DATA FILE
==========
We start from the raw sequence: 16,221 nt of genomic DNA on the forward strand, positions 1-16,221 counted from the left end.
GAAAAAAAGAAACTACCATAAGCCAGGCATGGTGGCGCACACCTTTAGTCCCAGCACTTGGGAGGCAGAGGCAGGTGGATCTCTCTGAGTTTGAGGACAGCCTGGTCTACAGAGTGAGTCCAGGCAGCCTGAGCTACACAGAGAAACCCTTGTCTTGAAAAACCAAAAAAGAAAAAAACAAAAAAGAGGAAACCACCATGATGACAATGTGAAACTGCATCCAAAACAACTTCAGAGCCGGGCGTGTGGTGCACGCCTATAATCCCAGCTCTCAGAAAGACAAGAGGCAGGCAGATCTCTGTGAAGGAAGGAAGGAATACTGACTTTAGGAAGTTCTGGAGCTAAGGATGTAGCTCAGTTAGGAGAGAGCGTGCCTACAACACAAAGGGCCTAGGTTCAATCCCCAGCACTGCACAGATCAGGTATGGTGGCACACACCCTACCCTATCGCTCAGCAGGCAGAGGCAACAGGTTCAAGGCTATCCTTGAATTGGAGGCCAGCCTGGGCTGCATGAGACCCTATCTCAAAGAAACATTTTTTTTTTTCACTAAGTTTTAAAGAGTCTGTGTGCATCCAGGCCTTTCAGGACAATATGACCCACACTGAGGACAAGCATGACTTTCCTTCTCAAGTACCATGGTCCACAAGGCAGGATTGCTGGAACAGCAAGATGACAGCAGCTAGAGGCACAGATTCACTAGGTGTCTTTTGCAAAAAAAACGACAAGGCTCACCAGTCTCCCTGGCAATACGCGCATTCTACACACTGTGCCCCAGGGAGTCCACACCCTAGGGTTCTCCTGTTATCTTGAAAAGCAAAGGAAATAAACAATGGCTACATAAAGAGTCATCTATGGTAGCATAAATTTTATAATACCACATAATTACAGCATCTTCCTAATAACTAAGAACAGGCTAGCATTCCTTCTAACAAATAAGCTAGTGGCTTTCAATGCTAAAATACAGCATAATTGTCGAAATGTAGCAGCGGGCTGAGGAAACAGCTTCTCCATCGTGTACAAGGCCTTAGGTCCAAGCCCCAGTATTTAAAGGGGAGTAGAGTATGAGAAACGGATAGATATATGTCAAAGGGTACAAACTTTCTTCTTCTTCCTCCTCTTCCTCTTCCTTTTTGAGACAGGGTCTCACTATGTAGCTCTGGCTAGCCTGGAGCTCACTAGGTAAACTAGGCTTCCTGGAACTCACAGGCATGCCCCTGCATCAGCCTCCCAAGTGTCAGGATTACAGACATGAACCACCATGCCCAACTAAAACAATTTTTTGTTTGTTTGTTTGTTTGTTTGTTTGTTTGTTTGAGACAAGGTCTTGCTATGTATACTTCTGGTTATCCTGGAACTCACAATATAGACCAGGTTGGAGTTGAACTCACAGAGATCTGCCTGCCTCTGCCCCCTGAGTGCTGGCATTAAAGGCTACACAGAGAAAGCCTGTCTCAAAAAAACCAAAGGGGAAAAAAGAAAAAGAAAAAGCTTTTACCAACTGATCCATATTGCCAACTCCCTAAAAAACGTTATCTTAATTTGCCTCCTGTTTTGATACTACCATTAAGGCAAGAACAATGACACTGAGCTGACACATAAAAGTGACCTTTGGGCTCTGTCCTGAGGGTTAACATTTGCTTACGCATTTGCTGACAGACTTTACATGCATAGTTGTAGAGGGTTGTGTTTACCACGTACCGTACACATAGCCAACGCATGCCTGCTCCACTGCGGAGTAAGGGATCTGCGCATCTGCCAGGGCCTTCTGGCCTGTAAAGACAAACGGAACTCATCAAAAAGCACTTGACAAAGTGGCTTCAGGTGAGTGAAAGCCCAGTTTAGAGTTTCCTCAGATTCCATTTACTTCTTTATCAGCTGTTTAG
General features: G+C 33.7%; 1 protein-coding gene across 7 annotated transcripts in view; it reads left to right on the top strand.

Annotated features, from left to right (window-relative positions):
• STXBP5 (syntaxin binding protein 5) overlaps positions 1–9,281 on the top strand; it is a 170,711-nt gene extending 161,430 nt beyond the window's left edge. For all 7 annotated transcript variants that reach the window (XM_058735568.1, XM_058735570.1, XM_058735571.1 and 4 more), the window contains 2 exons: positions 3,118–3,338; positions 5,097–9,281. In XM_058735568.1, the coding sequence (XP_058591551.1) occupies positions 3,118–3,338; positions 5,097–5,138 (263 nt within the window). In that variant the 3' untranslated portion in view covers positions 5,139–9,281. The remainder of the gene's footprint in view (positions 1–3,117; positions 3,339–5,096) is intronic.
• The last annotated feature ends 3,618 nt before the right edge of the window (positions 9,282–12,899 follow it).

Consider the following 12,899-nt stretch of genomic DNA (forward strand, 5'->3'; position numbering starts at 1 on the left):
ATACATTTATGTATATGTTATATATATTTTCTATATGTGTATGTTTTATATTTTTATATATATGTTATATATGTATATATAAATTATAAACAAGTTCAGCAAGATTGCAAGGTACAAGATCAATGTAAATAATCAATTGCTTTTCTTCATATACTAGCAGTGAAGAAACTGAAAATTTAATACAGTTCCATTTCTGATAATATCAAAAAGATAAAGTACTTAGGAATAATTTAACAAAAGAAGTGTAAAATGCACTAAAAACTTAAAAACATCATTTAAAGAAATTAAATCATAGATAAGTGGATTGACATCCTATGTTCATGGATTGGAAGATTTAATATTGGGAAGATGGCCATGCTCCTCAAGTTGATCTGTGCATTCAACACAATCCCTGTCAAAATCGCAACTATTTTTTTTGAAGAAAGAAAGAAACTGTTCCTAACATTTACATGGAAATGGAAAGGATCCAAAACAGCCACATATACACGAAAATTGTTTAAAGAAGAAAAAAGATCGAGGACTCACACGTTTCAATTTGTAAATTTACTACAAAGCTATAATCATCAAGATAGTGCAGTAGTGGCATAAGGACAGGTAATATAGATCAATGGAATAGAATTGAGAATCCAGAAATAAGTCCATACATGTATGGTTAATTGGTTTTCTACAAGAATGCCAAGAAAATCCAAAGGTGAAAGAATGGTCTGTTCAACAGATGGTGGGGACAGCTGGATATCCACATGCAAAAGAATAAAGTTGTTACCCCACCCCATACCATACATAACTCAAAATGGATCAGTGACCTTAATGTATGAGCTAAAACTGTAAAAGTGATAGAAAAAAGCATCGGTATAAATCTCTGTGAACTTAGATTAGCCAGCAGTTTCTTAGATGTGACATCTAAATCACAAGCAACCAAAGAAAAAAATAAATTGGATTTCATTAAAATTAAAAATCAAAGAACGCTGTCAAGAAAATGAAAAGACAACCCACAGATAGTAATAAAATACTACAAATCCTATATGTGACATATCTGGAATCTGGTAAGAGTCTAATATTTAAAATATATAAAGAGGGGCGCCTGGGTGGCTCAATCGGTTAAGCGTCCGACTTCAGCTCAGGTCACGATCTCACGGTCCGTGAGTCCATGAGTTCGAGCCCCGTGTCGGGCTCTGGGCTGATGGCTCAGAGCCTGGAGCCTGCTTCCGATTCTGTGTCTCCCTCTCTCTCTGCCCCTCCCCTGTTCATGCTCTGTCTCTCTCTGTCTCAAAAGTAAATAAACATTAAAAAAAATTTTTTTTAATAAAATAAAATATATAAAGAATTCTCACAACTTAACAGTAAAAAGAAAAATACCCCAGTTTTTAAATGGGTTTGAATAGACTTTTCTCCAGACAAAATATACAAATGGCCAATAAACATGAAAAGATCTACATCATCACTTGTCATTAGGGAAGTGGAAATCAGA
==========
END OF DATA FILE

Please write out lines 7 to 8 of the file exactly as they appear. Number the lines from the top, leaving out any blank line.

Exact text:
Consider the following 12,899-nt stretch of genomic DNA (forward strand, 5'->3'; position numbering starts at 1 on the left):
ATACATTTATGTATATGTTATATATATTTTCTATATGTGTATGTTTTATATTTTTATATATATGTTATATATGTATATATAAATTATAAACAAGTTCAGCAAGATTGCAAGGTACAAGATCAATGTAAATAATCAATTGCTTTTCTTCATATACTAGCAGTGAAGAAACTGAAAATTTAATACAGTTCCATTTCTGATAATATCAAAAAGATAAAGTACTTAGGAATAATTTAACAAAAGAAGTGTAAAATGCACTAAAAACTTAAAAACATCATTTAAAGAAATTAAATCATAGATAAGTGGATTGACATCCTATGTTCATGGATTGGAAGATTTAATATTGGGAAGATGGCCATGCTCCTCAAGTTGATCTGTGCATTCAACACAATCCCTGTCAAAATCGCAACTATTTTTTTTGAAGAAAGAAAGAAACTGTTCCTAACATTTACATGGAAATGGAAAGGATCCAAAACAGCCACATATACACGAAAATTGTTTAAAGAAGAAAAAAGATCGAGGACTCACACGTTTCAATTTGTAAATTTACTACAAAGCTATAATCATCAAGATAGTGCAGTAGTGGCATAAGGACAGGTAATATAGATCAATGGAATAGAATTGAGAATCCAGAAATAAGTCCATACATGTATGGTTAATTGGTTTTCTACAAGAATGCCAAGAAAATCCAAAGGTGAAAGAATGGTCTGTTCAACAGATGGTGGGGACAGCTGGATATCCACATGCAAAAGAATAAAGTTGTTACCCCACCCCATACCATACATAACTCAAAATGGATCAGTGACCTTAATGTATGAGCTAAAACTGTAAAAGTGATAGAAAAAAGCATCGGTATAAATCTCTGTGAACTTAGATTAGCCAGCAGTTTCTTAGATGTGACATCTAAATCACAAGCAACCAAAGAAAAAAATAAATTGGATTTCATTAAAATTAAAAATCAAAGAACGCTGTCAAGAAAATGAAAAGACAACCCACAGATAGTAATAAAATACTACAAATCCTATATGTGACATATCTGGAATCTGGTAAGAGTCTAATATTTAAAATATATAAAGAGGGGCGCCTGGGTGGCTCAATCGGTTAAGCGTCCGACTTCAGCTCAGGTCACGATCTCACGGTCCGTGAGTCCATGAGTTCGAGCCCCGTGTCGGGCTCTGGGCTGATGGCTCAGAGCCTGGAGCCTGCTTCCGATTCTGTGTCTCCCTCTCTCTCTGCCCCTCCCCTGTTCATGCTCTGTCTCTCTCTGTCTCAAAAGTAAATAAACATTAAAAAAAATTTTTTTTAATAAAATAAAATATATAAAGAATTCTCACAACTTAACAGTAAAAAGAAAAATACCCCAGTTTTTAAATGGGTTTGAATAGACTTTTCTCCAGACAAAATATACAAATGGCCAATAAACATGAAAAGATCTACATCATCACTTGTCATTAGGGAAGTGGAAATCAGA